European qualification was slipping out Everton’s grasp when doomed Charlton came to Goodison one hot sunny day in April 2007. After 80 minutes of toil Joleon Lescott looked to have sealed the points late on but Darren Bent stunned Goodison with a last minute equaliser. Cue James McFadden to control the ball on the edge of the area, lift it over a defender before volleying low into the corner. Goodison went bananas and McFadden celebrated his most memorable moment in a Blue shirt.

5) Everton 2-1 Arsenal October 2002

Though he soured things somewhat by leaving the club on less than amicable terms, Wayne Rooney’s winner against Arsenal will still live long in the memory. Arsenal boasted a 30 game unbeaten league record when they took on the Blues and went ahead early on through Freddie Ljungberg. Radzinski swept home an equaliser 15 minutes later before a then 16-year-0ld Rooney, in the 90th minute, controlled a high ball before elegantly curling a howitzer past David Seaman and into the top corner. Cue bedlam in Goodison. The boy done good, though he would do bad a few years later......

4) Everton 1-0 Man United 0 April 2005

The return of a certain Mr Rooney provided the backdrop to this encounter, so vital to Everton’s hopes of qualifying for the Champions League. But it was to be the Gwladys Street’s first love Duncan Ferguson who would be the hero once again. Just as he did 10 years previously, the big Scot headed home the winning goal to seal a memorable victory and set the blues on their way to fourth place

3) Everton 3-0 Liverpool September 2006
Will forever be known as the ‘Johnson derby’ Liverpool were blown away by a spirited Blues side. Cahill slid Moyes’ men in front before a Carragher mistake allowed Johnson to nip and give Everton a comfortable half time lead. The Blues survived a second half barrage from Liverpool before a Jose Reina’s mistake allowed Johnson to head home his second and seal a spectacular victory.

2) Dan Gosling’s Derby Everton 1-0 Liverpool (aet)

The two clubs were sick of the sight each other by the time Liverpool came to Goodison for a FA Cup fourth round replay, Afte Anfield 1-1 draws in the league and cup both sides again couldn’t be separated and extra time was needed after the game finished 0-0. I personally have never felt so tense as both sides slugged it out and laboured towards penalties, and an almost certain Everton defeat (Liverpool are like the Germans - they never lose on penalties) But just when spot-kicks looked inevitable Andy Van Der Meyde's cross was met by young sub Dan Gosling who cut inside three Liverpool defenders and curled the ball into the corner. I have never seen the crowd go so mad as the tension that bottled up over the whole 120 minutes was released in one blast of euphoria. A moment Blues will never forget.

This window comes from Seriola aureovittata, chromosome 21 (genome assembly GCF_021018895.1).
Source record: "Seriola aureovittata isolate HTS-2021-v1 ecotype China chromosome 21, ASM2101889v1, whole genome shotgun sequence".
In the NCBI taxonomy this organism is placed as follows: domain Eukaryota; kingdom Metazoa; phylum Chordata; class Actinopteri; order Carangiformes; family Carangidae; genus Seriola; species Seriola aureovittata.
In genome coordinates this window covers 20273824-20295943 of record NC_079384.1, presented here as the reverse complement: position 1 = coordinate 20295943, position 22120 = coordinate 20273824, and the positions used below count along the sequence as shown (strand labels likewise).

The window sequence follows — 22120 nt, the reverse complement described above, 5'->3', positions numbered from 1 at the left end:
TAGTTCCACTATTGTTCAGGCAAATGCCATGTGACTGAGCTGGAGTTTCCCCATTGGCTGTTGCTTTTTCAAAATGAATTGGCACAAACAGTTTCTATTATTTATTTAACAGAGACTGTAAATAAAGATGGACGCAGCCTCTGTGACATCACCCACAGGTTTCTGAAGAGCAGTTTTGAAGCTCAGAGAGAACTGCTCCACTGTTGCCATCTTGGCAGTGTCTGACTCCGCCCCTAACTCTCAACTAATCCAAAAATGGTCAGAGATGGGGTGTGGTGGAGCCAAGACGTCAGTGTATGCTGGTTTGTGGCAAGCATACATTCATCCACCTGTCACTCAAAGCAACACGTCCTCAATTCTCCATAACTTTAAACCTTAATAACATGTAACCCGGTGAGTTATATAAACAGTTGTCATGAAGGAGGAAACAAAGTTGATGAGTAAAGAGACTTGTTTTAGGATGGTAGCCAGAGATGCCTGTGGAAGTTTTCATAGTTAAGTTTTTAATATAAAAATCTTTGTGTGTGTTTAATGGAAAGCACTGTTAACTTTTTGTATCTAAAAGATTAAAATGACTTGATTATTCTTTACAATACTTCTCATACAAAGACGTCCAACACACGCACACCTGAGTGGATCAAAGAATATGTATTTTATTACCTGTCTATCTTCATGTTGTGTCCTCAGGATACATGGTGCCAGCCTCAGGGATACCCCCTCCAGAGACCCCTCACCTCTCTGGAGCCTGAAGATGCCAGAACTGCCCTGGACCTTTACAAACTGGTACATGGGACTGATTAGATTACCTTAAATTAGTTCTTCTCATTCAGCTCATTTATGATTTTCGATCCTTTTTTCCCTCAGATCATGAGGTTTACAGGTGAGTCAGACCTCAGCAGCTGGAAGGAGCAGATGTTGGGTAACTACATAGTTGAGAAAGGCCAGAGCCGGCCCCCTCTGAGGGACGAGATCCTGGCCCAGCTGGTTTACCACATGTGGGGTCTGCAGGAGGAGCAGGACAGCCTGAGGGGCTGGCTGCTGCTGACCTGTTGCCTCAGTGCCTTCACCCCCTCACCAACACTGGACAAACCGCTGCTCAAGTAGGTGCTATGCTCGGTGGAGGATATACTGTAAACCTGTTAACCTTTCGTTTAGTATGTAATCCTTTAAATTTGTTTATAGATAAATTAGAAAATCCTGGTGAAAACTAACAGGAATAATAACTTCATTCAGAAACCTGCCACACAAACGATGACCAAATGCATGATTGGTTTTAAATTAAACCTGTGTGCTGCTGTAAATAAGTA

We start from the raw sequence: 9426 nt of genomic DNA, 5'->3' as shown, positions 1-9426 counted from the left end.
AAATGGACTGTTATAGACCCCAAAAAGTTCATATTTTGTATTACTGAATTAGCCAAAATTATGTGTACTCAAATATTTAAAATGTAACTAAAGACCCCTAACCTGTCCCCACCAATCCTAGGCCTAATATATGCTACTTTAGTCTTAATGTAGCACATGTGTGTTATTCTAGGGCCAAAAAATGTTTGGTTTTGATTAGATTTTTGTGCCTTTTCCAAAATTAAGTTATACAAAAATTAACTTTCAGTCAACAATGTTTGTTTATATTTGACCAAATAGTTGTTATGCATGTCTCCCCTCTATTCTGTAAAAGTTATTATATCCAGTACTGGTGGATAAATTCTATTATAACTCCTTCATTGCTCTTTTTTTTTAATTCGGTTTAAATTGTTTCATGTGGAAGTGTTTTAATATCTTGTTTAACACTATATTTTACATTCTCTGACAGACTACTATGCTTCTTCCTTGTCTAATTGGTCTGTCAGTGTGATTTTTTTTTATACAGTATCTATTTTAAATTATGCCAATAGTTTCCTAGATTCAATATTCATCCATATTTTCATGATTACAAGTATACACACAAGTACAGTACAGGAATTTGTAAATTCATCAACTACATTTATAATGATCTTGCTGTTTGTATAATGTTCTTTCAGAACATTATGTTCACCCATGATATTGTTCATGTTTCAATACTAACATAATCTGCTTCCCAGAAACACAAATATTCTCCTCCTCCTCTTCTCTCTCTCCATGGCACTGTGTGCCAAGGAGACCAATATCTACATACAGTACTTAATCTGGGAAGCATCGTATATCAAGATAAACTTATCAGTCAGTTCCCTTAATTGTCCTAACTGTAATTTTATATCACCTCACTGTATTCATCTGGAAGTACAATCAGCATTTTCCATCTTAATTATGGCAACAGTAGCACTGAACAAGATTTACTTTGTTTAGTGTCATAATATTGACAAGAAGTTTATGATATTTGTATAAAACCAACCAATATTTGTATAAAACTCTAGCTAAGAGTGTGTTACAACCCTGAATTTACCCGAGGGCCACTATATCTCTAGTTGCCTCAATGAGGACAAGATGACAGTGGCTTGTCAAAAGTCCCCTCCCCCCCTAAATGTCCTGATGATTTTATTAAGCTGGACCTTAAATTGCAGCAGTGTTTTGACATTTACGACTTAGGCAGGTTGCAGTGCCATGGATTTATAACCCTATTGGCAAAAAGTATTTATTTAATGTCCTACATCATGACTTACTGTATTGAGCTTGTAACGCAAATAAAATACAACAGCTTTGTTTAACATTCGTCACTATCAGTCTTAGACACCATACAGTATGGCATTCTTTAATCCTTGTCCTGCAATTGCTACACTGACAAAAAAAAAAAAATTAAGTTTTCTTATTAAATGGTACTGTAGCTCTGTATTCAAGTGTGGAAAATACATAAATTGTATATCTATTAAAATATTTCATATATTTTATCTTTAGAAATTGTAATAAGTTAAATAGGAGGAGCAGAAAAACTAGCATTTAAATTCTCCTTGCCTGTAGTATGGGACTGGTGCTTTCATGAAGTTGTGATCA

1) Champions League Qualification 2005

The summer of 2004 was one of the most turbulent in the clubs history. Boardroom wrangles cast a shadow across the whole club and the selling of key players, including a certain Wayne Rooney on deadline day, left the club once again staring at relegation. But one traits of Moyes’ reign has been strength and spirit in the face of adversity. The Blues simply rolled up their sleeves and got on with the job, quickly establishing themselves in the top three. Lee Carsley settled the Goodison Derby in early December as the Blues established a healthy lead over their Mersey rivals. That form would continue and when Tim Cahill slammed home the second against Newcastle in May 2005, fourth place, and a spot in the Champions League qualifiers was there’s.